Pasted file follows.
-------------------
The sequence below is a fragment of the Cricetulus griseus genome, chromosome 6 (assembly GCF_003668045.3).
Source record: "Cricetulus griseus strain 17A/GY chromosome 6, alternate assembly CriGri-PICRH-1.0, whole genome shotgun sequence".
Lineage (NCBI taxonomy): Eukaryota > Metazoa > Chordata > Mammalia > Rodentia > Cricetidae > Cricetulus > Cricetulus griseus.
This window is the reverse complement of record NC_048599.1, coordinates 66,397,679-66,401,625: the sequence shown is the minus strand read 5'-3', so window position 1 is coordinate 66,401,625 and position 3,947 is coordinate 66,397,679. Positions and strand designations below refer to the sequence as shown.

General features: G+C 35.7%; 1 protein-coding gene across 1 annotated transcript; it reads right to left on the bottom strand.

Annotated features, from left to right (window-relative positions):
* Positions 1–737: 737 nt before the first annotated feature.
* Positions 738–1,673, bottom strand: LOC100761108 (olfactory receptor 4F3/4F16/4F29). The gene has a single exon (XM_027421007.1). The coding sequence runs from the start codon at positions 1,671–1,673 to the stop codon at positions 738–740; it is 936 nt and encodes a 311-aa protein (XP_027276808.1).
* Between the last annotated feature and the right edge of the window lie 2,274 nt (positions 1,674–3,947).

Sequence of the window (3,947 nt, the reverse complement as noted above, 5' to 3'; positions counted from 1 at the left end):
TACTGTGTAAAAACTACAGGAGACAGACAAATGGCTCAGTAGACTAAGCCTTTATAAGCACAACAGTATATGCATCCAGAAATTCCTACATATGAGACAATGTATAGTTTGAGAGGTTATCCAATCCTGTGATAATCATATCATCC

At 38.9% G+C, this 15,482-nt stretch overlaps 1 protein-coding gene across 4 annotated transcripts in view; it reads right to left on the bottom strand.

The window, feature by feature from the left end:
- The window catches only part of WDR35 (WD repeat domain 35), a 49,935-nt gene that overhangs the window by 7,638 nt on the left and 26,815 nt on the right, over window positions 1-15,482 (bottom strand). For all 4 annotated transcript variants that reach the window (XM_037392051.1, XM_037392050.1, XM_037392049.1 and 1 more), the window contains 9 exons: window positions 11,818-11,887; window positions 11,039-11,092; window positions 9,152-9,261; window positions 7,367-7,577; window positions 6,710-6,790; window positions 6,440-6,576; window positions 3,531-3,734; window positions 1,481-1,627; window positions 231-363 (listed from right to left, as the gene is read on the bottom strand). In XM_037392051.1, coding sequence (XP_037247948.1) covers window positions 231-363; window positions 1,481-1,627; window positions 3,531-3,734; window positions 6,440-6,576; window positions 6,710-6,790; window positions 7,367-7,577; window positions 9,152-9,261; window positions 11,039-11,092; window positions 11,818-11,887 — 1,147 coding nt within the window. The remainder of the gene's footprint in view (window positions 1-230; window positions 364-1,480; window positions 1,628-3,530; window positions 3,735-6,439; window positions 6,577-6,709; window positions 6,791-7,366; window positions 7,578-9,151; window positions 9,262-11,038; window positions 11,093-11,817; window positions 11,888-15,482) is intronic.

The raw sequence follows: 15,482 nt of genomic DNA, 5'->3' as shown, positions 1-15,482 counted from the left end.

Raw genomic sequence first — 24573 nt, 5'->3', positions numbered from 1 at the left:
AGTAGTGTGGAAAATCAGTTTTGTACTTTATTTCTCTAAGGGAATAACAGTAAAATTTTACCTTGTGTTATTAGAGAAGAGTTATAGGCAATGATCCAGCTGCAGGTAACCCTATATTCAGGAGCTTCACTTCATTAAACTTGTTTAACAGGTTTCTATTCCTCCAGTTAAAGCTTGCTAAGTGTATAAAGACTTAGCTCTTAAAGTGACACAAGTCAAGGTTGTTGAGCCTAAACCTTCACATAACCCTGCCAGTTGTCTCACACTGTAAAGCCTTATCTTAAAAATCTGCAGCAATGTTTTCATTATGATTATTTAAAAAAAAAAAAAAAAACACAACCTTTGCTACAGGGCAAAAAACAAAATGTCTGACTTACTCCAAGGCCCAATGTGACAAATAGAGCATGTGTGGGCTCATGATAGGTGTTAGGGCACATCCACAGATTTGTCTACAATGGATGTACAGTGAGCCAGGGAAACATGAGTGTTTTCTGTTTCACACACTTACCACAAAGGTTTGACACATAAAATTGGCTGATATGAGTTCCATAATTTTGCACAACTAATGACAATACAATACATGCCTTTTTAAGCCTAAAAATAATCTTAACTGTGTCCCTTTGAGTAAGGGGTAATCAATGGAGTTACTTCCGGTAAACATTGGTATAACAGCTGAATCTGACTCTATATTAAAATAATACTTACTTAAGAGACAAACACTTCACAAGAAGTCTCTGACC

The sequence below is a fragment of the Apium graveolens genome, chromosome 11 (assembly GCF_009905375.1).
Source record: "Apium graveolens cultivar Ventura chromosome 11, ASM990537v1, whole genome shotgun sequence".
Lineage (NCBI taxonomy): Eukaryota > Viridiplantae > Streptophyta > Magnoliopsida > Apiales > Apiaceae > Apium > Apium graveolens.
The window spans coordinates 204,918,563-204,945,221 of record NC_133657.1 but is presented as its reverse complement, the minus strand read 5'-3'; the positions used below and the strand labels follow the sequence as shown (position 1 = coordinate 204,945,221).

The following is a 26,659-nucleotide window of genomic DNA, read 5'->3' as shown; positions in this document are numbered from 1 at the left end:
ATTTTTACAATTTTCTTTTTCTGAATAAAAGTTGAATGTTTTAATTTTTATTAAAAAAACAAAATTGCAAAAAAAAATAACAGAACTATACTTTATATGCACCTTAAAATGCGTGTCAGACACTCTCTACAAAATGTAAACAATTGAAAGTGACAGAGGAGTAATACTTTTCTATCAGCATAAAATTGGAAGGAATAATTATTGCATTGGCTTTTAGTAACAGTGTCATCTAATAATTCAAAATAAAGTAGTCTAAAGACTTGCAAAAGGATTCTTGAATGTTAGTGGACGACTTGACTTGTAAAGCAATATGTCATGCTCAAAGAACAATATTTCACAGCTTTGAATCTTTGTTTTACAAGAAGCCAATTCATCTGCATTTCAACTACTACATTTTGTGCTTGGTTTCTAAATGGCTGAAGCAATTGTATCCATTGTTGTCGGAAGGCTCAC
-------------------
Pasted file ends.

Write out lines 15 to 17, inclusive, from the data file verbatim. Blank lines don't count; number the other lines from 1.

The raw sequence follows: 15,482 nt of genomic DNA, 5'->3' as shown, positions 1-15,482 counted from the left end.

Raw genomic sequence first — 24573 nt, 5'->3', positions numbered from 1 at the left:
AGTAGTGTGGAAAATCAGTTTTGTACTTTATTTCTCTAAGGGAATAACAGTAAAATTTTACCTTGTGTTATTAGAGAAGAGTTATAGGCAATGATCCAGCTGCAGGTAACCCTATATTCAGGAGCTTCACTTCATTAAACTTGTTTAACAGGTTTCTATTCCTCCAGTTAAAGCTTGCTAAGTGTATAAAGACTTAGCTCTTAAAGTGACACAAGTCAAGGTTGTTGAGCCTAAACCTTCACATAACCCTGCCAGTTGTCTCACACTGTAAAGCCTTATCTTAAAAATCTGCAGCAATGTTTTCATTATGATTATTTAAAAAAAAAAAAAAAAACACAACCTTTGCTACAGGGCAAAAAACAAAATGTCTGACTTACTCCAAGGCCCAATGTGACAAATAGAGCATGTGTGGGCTCATGATAGGTGTTAGGGCACATCCACAGATTTGTCTACAATGGATGTACAGTGAGCCAGGGAAACATGAGTGTTTTCTGTTTCACACACTTACCACAAAGGTTTGACACATAAAATTGGCTGATATGAGTTCCATAATTTTGCACAACTAATGACAATACAATACATGCCTTTTTAAGCCTAAAAATAATCTTAACTGTGTCCCTTTGAGTAAGGGGTAATCAATGGAGTTACTTCCGGTAAACATTGGTATAACAGCTGAATCTGACTCTATATTAAAATAATACTTACTTAAGAGACAAACACTTCACAAGAAGTCTCTGACC